Preparation for Traveling on Companion Air
Before taking a Companion Air flight with your pet,
have your veterinarian examine the animal within 10 days of transport
to ensure that it is healthy enough to make the trip and have them issue a health certificate.
Ask your veterinarian to provide any required vaccinations or treatments.
At Companion Air, we do not recommend the administration of tranquilizers,
but of course you should follow the advice of your veterinarian.
If you do administer tranquilizers as prescribed by your veterinarian,
follow their directions carefully and administer only in the prescribed dosage.
Here at Companion Air the safety of our pet friends and our crews is our first concern.
Please be sure to arrive with an adequate kennel (or reserve one of ours for a nominal fee).
If wheels are installed as part of a kennel,
they have to be removable or must be able to be rendered inoperable prior to transport.
We don't want kennels rolling around the cabins.
If in our judgment your animal poses a danger to other pets or our crews,
we reserve the right to refuse transportation.
In that case, we will of course refund your fares.
Along with your e-ticket, you will receive direction to the local airport
(many times this will be your community airport), feeding & watering instructions,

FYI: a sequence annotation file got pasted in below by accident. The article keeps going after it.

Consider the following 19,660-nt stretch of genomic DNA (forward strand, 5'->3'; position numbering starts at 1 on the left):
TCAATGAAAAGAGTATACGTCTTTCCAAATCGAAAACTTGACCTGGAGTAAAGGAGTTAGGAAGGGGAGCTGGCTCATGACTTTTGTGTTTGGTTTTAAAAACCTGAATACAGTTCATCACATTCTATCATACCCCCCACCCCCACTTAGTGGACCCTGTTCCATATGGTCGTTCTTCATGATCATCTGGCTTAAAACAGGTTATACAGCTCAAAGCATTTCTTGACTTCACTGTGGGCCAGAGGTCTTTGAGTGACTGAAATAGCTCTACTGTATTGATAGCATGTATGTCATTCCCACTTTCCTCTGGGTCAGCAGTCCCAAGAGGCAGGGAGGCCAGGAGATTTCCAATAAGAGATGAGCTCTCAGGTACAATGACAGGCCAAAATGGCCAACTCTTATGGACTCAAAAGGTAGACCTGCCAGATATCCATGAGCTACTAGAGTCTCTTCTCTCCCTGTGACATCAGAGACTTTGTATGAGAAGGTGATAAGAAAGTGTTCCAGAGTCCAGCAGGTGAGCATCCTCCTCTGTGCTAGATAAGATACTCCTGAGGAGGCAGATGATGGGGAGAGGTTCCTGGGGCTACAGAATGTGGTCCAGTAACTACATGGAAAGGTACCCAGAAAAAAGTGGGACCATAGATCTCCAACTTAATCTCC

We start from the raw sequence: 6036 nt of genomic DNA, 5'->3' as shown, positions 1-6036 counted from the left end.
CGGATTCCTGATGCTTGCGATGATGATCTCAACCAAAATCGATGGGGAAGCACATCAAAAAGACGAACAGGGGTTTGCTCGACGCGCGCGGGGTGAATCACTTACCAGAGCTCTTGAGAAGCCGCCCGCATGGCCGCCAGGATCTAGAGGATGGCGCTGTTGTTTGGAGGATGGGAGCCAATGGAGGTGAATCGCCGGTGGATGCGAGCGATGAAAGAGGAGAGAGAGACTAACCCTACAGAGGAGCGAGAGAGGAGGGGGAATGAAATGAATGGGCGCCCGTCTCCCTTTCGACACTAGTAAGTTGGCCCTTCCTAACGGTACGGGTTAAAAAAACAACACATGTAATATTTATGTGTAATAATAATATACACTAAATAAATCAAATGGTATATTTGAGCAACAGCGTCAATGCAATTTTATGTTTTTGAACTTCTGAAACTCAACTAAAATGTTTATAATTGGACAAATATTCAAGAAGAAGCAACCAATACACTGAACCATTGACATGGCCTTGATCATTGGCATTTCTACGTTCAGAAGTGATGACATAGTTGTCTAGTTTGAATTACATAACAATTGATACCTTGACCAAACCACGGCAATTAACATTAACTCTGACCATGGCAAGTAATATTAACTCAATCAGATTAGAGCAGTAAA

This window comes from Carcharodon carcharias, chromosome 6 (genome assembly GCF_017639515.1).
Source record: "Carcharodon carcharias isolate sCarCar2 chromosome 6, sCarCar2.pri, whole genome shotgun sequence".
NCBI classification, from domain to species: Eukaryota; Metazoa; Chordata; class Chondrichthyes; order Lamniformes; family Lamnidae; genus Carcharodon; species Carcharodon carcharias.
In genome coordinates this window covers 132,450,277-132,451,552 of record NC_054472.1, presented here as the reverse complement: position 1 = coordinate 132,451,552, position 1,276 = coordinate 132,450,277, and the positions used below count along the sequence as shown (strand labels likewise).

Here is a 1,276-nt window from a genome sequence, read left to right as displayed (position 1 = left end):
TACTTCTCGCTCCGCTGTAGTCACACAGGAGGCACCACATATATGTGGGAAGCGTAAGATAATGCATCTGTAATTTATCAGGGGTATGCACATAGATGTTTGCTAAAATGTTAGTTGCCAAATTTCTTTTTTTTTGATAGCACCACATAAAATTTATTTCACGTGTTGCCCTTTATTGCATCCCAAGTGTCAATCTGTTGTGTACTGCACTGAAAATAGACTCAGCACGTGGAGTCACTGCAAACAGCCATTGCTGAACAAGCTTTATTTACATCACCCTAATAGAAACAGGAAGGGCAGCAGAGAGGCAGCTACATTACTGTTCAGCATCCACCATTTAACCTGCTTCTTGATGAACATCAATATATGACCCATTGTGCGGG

and if time permits, identification tags for your pet and one for the kennel.
Be sure to bring this information with you to the airport and plan to arrive at least
15 minutes prior to departure time so we can board leisurely and make sure everyone is safe and comfortable.
Stress free travel for pets and owners is our mission.
If your pet has any special needs, care or considerations,
please be sure to write on both the pet and kennel tags.
Basic Companion Air Pet Travel Requirements
Dogs and cats must be at least 8 weeks old and must have been weaned before traveling on Companion Air.
Kennels must meet minimum standards for size, strength, sanitation, and ventilation.
The following are guidelines from the USDA.
They are simply intended to provide a safe humane environment for your pet.
In some cases, we have added specific instructions for Companion Air travel which are shown in bold.
Size and Strength -- Kennels must be enclosed and allow room for the animal to
stand, sit, and lie in a natural position.
They must be easy to open, strong enough to withstand the normal rigors of transportation,